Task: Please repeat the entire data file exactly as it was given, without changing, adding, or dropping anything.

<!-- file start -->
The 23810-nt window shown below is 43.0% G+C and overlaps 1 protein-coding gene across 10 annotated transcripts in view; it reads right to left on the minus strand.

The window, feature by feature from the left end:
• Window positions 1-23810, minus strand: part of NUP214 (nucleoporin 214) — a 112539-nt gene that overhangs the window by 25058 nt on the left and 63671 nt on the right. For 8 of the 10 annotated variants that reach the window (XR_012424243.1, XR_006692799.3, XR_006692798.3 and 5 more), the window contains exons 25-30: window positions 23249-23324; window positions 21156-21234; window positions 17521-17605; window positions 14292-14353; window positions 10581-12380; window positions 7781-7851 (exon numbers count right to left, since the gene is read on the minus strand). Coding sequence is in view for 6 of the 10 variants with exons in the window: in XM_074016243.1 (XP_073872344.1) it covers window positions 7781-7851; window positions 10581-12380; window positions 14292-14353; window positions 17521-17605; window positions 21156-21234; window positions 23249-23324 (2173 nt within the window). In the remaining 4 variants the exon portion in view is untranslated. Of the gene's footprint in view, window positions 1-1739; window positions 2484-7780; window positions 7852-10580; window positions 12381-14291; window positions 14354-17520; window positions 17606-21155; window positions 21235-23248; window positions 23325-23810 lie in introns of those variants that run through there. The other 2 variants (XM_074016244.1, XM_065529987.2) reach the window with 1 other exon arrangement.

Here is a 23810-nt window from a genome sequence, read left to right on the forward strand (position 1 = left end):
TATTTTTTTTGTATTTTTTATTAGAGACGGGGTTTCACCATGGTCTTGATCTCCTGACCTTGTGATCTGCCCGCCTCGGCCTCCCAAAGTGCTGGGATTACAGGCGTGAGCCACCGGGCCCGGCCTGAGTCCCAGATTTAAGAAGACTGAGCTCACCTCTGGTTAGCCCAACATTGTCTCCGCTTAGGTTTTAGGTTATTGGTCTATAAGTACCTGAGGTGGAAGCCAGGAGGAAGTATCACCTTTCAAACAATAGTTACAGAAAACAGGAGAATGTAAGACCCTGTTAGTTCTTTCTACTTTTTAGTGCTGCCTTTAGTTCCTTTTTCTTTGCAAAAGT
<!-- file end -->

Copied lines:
The 23810-nt window shown below is 43.0% G+C and overlaps 1 protein-coding gene across 10 annotated transcripts in view; it reads right to left on the minus strand.

The window, feature by feature from the left end:
• Window positions 1-23810, minus strand: part of NUP214 (nucleoporin 214) — a 112539-nt gene that overhangs the window by 25058 nt on the left and 63671 nt on the right. For 8 of the 10 annotated variants that reach the window (XR_012424243.1, XR_006692799.3, XR_006692798.3 and 5 more), the window contains exons 25-30: window positions 23249-23324; window positions 21156-21234; window positions 17521-17605; window positions 14292-14353; window positions 10581-12380; window positions 7781-7851 (exon numbers count right to left, since the gene is read on the minus strand). Coding sequence is in view for 6 of the 10 variants with exons in the window: in XM_074016243.1 (XP_073872344.1) it covers window positions 7781-7851; window positions 10581-12380; window positions 14292-14353; window positions 17521-17605; window positions 21156-21234; window positions 23249-23324 (2173 nt within the window). In the remaining 4 variants the exon portion in view is untranslated. Of the gene's footprint in view, window positions 1-1739; window positions 2484-7780; window positions 7852-10580; window positions 12381-14291; window positions 14354-17520; window positions 17606-21155; window positions 21235-23248; window positions 23325-23810 lie in introns of those variants that run through there. The other 2 variants (XM_074016244.1, XM_065529987.2) reach the window with 1 other exon arrangement.

Here is a 23810-nt window from a genome sequence, read left to right on the forward strand (position 1 = left end):
TATTTTTTTTGTATTTTTTATTAGAGACGGGGTTTCACCATGGTCTTGATCTCCTGACCTTGTGATCTGCCCGCCTCGGCCTCCCAAAGTGCTGGGATTACAGGCGTGAGCCACCGGGCCCGGCCTGAGTCCCAGATTTAAGAAGACTGAGCTCACCTCTGGTTAGCCCAACATTGTCTCCGCTTAGGTTTTAGGTTATTGGTCTATAAGTACCTGAGGTGGAAGCCAGGAGGAAGTATCACCTTTCAAACAATAGTTACAGAAAACAGGAGAATGTAAGACCCTGTTAGTTCTTTCTACTTTTTAGTGCTGCCTTTAGTTCCTTTTTCTTTGCAAAAGT